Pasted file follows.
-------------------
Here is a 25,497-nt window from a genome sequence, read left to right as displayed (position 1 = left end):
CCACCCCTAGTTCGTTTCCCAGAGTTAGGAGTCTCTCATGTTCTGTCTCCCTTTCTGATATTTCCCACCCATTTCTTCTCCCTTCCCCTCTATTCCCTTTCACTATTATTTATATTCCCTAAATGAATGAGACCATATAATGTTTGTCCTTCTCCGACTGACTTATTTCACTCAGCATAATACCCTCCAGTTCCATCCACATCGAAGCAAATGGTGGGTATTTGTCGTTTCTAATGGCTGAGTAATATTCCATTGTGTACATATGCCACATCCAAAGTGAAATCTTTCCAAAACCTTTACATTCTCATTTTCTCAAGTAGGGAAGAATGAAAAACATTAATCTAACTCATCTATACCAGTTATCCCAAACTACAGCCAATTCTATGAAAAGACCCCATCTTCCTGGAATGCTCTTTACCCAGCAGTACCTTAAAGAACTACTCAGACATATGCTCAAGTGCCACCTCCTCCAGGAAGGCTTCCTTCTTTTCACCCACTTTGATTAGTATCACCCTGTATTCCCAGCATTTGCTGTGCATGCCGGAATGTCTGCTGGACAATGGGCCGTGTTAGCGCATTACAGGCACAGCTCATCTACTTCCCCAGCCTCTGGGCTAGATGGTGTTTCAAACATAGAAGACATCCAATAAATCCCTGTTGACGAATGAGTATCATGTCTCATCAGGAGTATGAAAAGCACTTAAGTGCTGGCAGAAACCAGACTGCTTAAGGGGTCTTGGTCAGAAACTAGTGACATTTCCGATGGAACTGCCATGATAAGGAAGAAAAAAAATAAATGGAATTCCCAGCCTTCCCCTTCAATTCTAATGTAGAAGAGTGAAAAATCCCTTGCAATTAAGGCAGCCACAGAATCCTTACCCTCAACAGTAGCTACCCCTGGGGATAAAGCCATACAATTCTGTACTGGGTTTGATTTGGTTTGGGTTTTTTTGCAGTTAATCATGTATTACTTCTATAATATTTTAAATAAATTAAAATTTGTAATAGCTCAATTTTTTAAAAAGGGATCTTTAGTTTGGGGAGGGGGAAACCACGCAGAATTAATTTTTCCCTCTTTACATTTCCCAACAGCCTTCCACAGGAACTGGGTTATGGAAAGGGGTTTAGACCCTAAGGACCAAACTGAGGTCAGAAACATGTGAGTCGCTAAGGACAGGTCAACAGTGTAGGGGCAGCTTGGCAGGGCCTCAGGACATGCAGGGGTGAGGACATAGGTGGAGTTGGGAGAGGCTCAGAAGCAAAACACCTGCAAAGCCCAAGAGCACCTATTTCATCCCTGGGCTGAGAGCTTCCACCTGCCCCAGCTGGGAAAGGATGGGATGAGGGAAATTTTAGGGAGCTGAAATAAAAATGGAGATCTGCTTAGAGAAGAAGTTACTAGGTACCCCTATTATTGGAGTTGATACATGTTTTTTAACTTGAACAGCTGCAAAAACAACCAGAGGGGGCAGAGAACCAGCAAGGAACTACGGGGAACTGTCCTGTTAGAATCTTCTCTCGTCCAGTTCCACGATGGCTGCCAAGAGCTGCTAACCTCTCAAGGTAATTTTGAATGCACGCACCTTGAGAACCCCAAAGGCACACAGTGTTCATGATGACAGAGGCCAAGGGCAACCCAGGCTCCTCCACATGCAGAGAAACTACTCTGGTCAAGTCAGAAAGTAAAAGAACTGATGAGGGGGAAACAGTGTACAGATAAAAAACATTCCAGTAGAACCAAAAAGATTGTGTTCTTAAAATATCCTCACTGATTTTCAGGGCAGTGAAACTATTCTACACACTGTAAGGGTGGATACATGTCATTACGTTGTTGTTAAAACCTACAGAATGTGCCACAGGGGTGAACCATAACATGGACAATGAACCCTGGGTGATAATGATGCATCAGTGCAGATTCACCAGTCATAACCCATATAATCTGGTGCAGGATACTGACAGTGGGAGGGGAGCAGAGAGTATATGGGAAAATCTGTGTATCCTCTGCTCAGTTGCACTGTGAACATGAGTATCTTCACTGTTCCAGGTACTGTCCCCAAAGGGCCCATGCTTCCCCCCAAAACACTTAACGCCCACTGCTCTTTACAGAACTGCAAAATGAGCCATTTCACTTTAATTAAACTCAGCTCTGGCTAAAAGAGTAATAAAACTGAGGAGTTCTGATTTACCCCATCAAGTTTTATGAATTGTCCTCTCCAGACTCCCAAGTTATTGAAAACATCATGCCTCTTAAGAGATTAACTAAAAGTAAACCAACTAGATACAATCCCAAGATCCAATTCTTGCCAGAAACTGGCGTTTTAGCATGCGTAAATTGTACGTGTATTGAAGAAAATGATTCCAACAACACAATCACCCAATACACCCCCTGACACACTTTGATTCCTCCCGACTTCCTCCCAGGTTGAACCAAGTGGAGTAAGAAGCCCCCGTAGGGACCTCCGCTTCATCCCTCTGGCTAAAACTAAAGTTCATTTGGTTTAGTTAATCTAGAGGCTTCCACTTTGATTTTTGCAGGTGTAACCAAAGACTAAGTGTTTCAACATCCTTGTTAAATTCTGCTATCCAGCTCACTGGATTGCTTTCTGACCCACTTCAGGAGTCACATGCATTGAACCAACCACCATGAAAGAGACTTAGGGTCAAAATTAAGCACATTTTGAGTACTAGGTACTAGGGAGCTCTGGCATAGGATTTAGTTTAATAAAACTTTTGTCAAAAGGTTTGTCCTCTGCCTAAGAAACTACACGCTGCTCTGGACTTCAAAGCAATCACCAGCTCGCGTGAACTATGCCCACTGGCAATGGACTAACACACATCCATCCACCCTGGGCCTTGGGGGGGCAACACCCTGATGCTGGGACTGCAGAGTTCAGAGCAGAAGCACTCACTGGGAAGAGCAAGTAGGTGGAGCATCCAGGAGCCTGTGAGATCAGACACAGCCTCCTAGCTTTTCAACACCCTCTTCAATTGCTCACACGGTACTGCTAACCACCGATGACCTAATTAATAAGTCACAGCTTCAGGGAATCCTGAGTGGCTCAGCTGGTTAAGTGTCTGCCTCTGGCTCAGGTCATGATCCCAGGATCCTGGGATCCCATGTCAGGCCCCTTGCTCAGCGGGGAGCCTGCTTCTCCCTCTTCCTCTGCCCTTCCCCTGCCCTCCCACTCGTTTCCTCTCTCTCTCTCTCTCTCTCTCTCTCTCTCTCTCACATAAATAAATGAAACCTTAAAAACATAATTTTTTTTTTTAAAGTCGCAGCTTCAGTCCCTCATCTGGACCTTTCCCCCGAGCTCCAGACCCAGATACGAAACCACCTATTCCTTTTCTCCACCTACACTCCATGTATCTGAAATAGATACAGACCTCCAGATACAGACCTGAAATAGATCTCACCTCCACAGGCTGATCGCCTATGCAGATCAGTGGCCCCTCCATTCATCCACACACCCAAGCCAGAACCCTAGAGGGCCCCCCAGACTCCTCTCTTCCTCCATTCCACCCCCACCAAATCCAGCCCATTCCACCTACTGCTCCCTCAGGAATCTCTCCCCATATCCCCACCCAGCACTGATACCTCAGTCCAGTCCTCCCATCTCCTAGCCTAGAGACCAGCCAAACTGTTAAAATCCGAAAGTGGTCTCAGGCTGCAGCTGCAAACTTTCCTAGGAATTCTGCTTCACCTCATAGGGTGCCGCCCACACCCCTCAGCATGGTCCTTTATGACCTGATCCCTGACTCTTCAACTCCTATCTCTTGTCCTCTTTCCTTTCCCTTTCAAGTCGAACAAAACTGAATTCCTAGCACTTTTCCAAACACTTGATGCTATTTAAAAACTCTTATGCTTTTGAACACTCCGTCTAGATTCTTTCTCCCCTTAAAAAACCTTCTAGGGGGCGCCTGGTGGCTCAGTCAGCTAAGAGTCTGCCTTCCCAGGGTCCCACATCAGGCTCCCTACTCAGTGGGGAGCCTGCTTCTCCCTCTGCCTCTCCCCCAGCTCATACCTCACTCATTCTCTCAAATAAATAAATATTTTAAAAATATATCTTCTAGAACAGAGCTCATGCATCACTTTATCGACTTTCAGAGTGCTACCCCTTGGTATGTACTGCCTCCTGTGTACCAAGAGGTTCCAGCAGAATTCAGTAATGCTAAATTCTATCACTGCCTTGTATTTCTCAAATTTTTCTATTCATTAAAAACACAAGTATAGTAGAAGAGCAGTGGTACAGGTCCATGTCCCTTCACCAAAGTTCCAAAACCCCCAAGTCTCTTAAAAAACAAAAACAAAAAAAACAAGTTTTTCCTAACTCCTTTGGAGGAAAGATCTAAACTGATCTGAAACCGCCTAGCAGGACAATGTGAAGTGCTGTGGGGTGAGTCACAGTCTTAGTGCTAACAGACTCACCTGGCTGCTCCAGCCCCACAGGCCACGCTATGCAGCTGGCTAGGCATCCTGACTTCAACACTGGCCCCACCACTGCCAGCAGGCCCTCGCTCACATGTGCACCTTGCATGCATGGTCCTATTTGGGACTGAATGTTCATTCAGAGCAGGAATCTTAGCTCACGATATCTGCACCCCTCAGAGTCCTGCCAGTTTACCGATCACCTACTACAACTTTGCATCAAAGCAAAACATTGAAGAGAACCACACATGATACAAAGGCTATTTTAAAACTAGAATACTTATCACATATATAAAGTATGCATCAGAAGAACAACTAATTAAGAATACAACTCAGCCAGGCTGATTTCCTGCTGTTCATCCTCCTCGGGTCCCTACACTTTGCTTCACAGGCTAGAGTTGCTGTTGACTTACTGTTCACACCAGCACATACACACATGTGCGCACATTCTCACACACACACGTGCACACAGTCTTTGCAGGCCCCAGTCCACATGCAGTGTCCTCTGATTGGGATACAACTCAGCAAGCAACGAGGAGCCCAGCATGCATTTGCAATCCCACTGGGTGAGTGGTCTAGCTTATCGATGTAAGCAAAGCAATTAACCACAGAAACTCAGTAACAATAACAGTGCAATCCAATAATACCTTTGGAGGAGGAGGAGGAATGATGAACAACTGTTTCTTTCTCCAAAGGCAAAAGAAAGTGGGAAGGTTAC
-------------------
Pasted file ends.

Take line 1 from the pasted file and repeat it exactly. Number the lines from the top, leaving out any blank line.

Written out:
Here is a 25,497-nt window from a genome sequence, read left to right as displayed (position 1 = left end):